We start with the latest on the coronavirus situation in South Korea.
The country is seeing an uptick in cases ahead of eased restrictions set to kick in from next week.
And potentially making matters worse,. Korea's notoriously cold winter is steadily closing in.
For more on this and other COVID-19 related updates,.. joining us live in the studio is our reporter Choi Min-jung, good afternoon.
Let's start with Thursday's daily figures. Are we seeing a big jump today?
Yes, South Korea surpassed the 2-thousand mark for the first time in almost three weeks.
The exact figure stands at 2-thousand 1-hundred 11.
Officials say the recent spike is mostly due to eased restrictions on social gatherings, which started last Monday, and with more people becoming more complacent in regards to prevention measures.
Authorities also revealed that nearly 100-percent of variant cases last week were the Delta variant.
On top of this, South Korea saw almost 20,000 breakthrough infections.
This is equal to point-zero-seven-four percent of fully vaccinated people.
Most were in their 30s, and those who received the Janssen vaccine.
We also hear South Korea's health authorities are on alert not only because of the easing of restrictions but also for numerous other reasons.
There are growing concerns over a potential uptick in cases this week.
It's almost November so we are approaching winter,.. which health experts say causes the virus to spread much more easily than it can in warmer weather.
On top of that, there's the upcoming flu season so authorities are not letting their guard slip.
Let's take a listen.
"COVID-19 and influenza are respiratory viral diseases with similar symptoms. When a patient with a fever visits the hospital during the winter, it's more difficult to differentiate the viruses. We ask the public to actively participate by getting vaccinated against influenza as well."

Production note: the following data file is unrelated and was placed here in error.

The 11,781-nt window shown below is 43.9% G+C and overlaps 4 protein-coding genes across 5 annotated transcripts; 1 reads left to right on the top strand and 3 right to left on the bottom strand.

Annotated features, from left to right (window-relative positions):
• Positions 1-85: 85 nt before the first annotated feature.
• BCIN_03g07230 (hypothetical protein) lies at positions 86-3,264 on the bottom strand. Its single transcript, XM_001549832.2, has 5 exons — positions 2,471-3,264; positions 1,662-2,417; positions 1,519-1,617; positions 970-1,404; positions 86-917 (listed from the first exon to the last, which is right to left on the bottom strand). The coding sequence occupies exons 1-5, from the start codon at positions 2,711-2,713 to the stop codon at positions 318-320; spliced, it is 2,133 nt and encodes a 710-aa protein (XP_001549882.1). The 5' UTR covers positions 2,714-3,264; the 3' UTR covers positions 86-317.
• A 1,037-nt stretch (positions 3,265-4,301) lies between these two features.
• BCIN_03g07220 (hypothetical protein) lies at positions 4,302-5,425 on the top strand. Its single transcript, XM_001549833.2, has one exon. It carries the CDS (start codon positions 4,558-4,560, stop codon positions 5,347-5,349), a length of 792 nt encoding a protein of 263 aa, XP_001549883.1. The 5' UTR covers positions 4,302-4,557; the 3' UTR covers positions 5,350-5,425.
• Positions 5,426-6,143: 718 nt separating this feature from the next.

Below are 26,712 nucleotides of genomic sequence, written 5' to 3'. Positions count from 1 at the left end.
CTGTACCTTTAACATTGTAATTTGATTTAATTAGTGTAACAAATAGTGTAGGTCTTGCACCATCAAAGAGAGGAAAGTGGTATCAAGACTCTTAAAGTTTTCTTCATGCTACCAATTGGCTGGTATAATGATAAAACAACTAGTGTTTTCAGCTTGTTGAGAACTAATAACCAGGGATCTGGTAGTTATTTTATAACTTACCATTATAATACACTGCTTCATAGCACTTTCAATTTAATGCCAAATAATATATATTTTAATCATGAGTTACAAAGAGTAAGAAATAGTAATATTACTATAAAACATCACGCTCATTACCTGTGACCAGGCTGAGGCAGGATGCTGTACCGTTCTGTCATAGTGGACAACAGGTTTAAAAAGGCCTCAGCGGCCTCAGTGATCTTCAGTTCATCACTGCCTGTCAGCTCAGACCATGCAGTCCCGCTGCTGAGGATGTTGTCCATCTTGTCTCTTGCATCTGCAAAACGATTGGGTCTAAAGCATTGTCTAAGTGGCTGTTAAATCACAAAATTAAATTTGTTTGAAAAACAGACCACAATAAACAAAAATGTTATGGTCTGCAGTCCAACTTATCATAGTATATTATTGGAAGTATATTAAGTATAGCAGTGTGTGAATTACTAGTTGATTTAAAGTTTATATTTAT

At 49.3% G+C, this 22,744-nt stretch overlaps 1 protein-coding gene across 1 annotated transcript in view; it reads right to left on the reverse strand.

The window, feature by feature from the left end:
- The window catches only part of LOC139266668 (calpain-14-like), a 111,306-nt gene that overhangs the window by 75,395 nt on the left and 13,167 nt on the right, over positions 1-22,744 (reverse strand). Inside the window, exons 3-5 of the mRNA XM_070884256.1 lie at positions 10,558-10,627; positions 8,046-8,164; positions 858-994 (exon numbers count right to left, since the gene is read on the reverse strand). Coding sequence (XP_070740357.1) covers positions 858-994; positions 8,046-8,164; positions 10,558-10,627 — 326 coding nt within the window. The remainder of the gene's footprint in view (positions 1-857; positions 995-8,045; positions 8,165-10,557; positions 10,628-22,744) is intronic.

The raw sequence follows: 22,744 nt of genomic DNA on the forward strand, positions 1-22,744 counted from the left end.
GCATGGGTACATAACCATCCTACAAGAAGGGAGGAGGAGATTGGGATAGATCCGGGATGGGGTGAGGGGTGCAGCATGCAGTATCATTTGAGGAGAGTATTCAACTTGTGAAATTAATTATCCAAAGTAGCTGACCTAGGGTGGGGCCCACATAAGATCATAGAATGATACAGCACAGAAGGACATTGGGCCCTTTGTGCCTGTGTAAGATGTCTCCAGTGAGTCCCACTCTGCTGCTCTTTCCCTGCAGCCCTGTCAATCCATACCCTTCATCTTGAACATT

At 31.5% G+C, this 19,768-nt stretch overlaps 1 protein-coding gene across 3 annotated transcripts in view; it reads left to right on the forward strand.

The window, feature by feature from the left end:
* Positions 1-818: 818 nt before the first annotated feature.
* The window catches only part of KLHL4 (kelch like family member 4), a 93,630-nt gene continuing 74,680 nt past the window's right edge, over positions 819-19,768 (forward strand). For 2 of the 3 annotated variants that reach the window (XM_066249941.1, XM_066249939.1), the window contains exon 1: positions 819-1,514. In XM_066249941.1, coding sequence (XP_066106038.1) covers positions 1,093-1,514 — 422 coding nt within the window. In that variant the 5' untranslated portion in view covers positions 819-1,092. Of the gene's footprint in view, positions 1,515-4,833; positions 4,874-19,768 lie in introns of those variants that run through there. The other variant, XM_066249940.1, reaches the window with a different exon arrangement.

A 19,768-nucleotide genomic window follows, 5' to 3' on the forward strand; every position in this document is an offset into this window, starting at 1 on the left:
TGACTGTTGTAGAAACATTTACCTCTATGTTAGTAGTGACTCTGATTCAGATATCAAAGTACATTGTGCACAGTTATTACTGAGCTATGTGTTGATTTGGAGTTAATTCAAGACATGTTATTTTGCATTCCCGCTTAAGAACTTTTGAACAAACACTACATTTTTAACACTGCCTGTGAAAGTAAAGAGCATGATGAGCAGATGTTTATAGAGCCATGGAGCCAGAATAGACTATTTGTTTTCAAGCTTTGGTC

And there's a third factor: Halloween. It's a time when many young people go out to mingle with friends and let their hair down.
Given the various circumstances at play right now, it seems crucial the country re-up its vaccination efforts. How's that going?
Right, the government will announce plans to expand booster shots this afternoon.
They will likely address plans to give booster shots to those who received the Janssen vaccine.
As I touched upon before, they currently the group that are most vulnerable to breakthrough infections.
They are also expected to talk about whether the Janssen and Moderna vaccines will be added as booster vaccines.
Right now, only Pfizer's vaccine is being used as a booster shot for medical workers and seniors above 60 who received their last shot more than 6 months ago.
The country is also pressing ahead with vaccinating teenagers.
For teenagers 16 to 17, more than 62-percent have reserved shots,.. and 28-percent have received their first doses.
For those between 12 and 15, just under a quarter have made reservations.
As of now, the country is not reviewing vaccinations for kids under 12.
Authorities have said that it will make a decision after thoroughly examining data and as well as necessity, once approved by the Ministry of Food and Drug Safety.
Ok, so that's vaccinations covered. Let's talk about the potential COVID-19 treatments coming on the market.
Sure, the government will soon sign a contract to purchase enough oral COVID-19 treatment courses for 400-thousand people.
This is ten times more than was originally planned.
The government has been negotiating with overseas pharmaceutical companies with the aim of bringing in the oral treatments early next year.
The details will likely be announced on Friday.
Currently, Merck is waiting for approval for its oral antiviral treatment, "Molnupiravir". from regulators in the U.S. and Europe.
The company has also decided to share licensing for the treatment with a UN-backed non-profit organization, to allow more companies to manufacture generic versions.
The licensing agreement is expected to expand access in more than 1-hundred countries.
Well that is a rare sign of generousity from a big pharmaceutical firm so hats off to Merck. Min-jung, great job on your report. We got all the bases covered and I'll see you again for our tomorrow's news cast. Thanks again.